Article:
WOL over Internet question

Discussion in 'General Gaming and Hardware Forum' started by Maphusio, Aug 2, 2009.

  1. Maphusio

    Maphusio Sonny, I Watched the Vault Bein' Built!

    Sep 25, 2004
    Say I've been tinkering with WOL. I have all three of my desktop computers able to WOL via the local network; however, when I try from the Internet, I can only get one to work.

    Here is what I have done.

    Added the necessary port forwards on my router


    set up dynamic dns to point to my routers public IP

    Set up my iPhone app "iNet" with the following.

    PC's local address: 192.168.1.XXX
    Subnet: 255.255.255.0 (tried all .255's to no avail)
    PC's NIC MAC address
    Host address (dynamic dns name)
    Port: 5850

    I also took the liberty of disabling Windows firewall on all computers.

    So to recap, using the settings above, I can WOL over the Internet on one of three computers. All PC's can wake via local area WOL.

    What are your thoughts?
     
  2. JayGrey

    JayGrey It Wandered In From the Wastes

    113
    Jun 8, 2009
    Does this mean a bot-net can now turn on your computer while you're away? :lol:

    Well, looking at Wikipedia, I'll ask a foolish question:
    "The computer to be woken is shut down (Sleeping, Hibernating or Soft Off, i.e. ACPI state G1 or G2), with power reserved for the network card, but not disconnected from its power source."
    Do your other two computers support WOL?

    I'll do some searching . . . I never heard of WOL before, but I like the idea.

    A troubleshoot for a similar problem:
    http://thwack.com/forums/t/16151.aspx
    Closer . . .
    http://forums.untangle.com/networking/3987-wake-lan-magic-packet-2.html
    One that won't help at all . . .
    http://weblog.bassq.nl/index.php/wake-on-lan-wake-on-wan/
    From DD-WRT itself . . .
    "Wake On LAN is usually disabled by default in most PCs. This feature, if optional, must be enabled in your BIOS otherwise WOL isn't going to work. Consult your motherboard's manual and BIOS screen (DEL at startup, usually). If you don't see the WakeOn-type options in your BIOS, usually somewhere in Power Management, your motherboard may not support WOL. "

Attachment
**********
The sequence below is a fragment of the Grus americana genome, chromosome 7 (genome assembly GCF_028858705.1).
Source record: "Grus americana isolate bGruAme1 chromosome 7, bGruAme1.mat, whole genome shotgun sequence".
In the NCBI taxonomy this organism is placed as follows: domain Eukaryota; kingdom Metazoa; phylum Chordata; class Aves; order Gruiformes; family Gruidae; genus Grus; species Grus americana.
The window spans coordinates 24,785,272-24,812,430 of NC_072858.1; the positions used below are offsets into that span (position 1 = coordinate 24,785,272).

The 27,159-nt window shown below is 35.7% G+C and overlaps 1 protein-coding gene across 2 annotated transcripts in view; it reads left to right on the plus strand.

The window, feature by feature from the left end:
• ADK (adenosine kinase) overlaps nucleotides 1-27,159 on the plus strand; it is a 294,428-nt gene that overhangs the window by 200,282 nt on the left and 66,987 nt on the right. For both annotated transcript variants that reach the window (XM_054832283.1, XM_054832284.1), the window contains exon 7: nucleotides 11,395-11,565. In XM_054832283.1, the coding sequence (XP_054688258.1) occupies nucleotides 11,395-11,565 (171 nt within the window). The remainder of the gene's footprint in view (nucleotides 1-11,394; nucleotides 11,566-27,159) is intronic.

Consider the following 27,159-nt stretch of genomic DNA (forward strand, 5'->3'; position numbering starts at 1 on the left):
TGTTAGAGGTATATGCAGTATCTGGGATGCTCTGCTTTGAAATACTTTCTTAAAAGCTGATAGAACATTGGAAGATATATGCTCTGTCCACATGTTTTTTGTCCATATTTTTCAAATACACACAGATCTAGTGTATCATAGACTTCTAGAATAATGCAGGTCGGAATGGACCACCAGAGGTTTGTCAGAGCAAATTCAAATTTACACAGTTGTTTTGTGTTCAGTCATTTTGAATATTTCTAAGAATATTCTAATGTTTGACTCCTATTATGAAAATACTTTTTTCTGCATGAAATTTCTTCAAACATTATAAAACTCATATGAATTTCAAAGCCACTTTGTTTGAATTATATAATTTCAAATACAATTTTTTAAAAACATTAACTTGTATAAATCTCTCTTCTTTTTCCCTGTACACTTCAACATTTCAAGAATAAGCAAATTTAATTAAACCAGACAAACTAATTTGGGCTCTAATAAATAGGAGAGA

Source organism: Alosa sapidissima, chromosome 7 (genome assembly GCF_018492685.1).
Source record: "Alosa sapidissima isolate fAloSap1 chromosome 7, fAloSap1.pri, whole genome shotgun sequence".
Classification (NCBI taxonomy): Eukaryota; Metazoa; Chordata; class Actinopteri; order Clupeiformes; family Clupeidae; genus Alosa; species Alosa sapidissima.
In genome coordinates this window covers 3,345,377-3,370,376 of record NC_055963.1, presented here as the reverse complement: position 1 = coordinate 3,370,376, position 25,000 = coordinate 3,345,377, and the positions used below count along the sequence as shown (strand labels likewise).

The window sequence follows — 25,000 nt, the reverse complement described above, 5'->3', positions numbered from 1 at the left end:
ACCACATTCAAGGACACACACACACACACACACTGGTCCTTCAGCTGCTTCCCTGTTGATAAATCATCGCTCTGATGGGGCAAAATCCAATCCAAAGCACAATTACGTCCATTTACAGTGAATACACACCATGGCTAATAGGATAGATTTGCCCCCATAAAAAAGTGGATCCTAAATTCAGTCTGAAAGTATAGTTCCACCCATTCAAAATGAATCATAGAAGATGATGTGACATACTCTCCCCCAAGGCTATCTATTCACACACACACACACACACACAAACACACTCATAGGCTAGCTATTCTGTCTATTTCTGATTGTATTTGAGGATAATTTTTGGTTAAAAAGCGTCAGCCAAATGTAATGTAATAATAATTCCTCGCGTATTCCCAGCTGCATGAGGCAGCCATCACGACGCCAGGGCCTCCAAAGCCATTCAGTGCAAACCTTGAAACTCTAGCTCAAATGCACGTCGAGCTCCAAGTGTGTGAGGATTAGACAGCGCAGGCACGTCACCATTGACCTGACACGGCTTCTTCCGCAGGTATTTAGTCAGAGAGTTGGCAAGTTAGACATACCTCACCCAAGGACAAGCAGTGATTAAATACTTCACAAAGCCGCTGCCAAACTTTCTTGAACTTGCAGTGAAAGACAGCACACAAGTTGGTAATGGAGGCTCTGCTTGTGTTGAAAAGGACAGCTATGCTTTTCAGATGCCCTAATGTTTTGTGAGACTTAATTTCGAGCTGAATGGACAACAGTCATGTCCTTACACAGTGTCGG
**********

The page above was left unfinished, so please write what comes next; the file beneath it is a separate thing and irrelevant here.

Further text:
http://www.dd-wrt.com/wiki/index.php/WOL

    Ignorance is bliss . . . Lies.
     
  3. babadook

    babadook Testament to the ghoul lifespan
    Staff Member Admin Orderite Board Cop oTO

    Apr 2, 2005
    Can you really use the same port for all three?
     
  4. SuAside

    SuAside Testament to the ghoul lifespan
    Admin

    May 27, 2004
    wake on lan is usually discouraged to allow over the internet due to security issues. but i guess you're going for security through obscurity. well, your choice.

    anyhow, port forwarding from the same port to 3 different local ips is usually impossible in routers. you'd basically do replication instead of forwarding which isn't what it's meant for.

    forward 3 distinct outside ports instead and it should work if you can get the WOL software that you're using to work over 3 ports rather than the standard one.
     
  5. Maphusio

    Maphusio Sonny, I Watched the Vault Bein' Built!

    Sep 25, 2004
    Thanks SuAside, I obviously don't know routers and IP as well as I should. I assumed that the portion of the packet containing the MAC would be sufficient to designate what PC to go too. I did not think using the same port would be an issue. Works like a charm now... I'll enjoy harassing my roomies from work while they sleep.
     
  6. SuAside

    SuAside Testament to the ghoul lifespan
    Admin

    May 27, 2004
    the problem you ran into with port forwarding is that a router assigns a port exclusively to a single destination (unless the router is capable of replicating the packets instead of transmitting them, but in this context that would be rather useless and unlikely for a SOHO router).
    imagine asking a question (SYN) and getting 3 simultaneous answers (3 SYN-ACK). you wouldn't know what's going on (moreso because you asking the question can only see one ip replying simultaneously 3 times). regardless of the protocol, you can't negociate a secure connection in this fashion.

    so eventhough you configured 3 destination IPs, the router only sent it to one destination. which is logical, since networking generally requires two way communication and replication would create cross chatter.